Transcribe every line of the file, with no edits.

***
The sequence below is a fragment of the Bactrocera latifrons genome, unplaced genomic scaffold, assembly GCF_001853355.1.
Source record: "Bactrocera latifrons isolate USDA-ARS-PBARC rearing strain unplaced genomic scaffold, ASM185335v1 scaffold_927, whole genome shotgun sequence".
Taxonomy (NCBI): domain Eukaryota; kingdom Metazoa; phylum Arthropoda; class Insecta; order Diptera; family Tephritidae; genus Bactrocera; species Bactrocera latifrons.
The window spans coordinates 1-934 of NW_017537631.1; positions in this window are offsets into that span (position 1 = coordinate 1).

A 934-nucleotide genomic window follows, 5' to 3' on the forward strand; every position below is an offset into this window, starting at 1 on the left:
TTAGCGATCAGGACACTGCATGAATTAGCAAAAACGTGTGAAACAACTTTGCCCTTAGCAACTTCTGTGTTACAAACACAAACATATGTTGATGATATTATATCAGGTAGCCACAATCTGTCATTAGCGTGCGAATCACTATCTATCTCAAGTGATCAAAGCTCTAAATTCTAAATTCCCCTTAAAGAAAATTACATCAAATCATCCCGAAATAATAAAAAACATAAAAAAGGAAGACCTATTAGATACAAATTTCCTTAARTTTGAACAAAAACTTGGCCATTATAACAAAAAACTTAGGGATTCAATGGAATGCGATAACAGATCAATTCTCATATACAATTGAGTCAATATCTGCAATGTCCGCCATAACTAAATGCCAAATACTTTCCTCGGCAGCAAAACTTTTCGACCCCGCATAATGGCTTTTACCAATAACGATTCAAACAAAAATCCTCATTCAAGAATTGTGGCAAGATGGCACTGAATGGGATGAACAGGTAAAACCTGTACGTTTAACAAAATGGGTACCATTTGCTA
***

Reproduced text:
The sequence below is a fragment of the Bactrocera latifrons genome, unplaced genomic scaffold, assembly GCF_001853355.1.
Source record: "Bactrocera latifrons isolate USDA-ARS-PBARC rearing strain unplaced genomic scaffold, ASM185335v1 scaffold_927, whole genome shotgun sequence".
Taxonomy (NCBI): domain Eukaryota; kingdom Metazoa; phylum Arthropoda; class Insecta; order Diptera; family Tephritidae; genus Bactrocera; species Bactrocera latifrons.
The window spans coordinates 1-934 of NW_017537631.1; positions in this window are offsets into that span (position 1 = coordinate 1).

A 934-nucleotide genomic window follows, 5' to 3' on the forward strand; every position below is an offset into this window, starting at 1 on the left:
TTAGCGATCAGGACACTGCATGAATTAGCAAAAACGTGTGAAACAACTTTGCCCTTAGCAACTTCTGTGTTACAAACACAAACATATGTTGATGATATTATATCAGGTAGCCACAATCTGTCATTAGCGTGCGAATCACTATCTATCTCAAGTGATCAAAGCTCTAAATTCTAAATTCCCCTTAAAGAAAATTACATCAAATCATCCCGAAATAATAAAAAACATAAAAAAGGAAGACCTATTAGATACAAATTTCCTTAARTTTGAACAAAAACTTGGCCATTATAACAAAAAACTTAGGGATTCAATGGAATGCGATAACAGATCAATTCTCATATACAATTGAGTCAATATCTGCAATGTCCGCCATAACTAAATGCCAAATACTTTCCTCGGCAGCAAAACTTTTCGACCCCGCATAATGGCTTTTACCAATAACGATTCAAACAAAAATCCTCATTCAAGAATTGTGGCAAGATGGCACTGAATGGGATGAACAGGTAAAACCTGTACGTTTAACAAAATGGGTACCATTTGCTA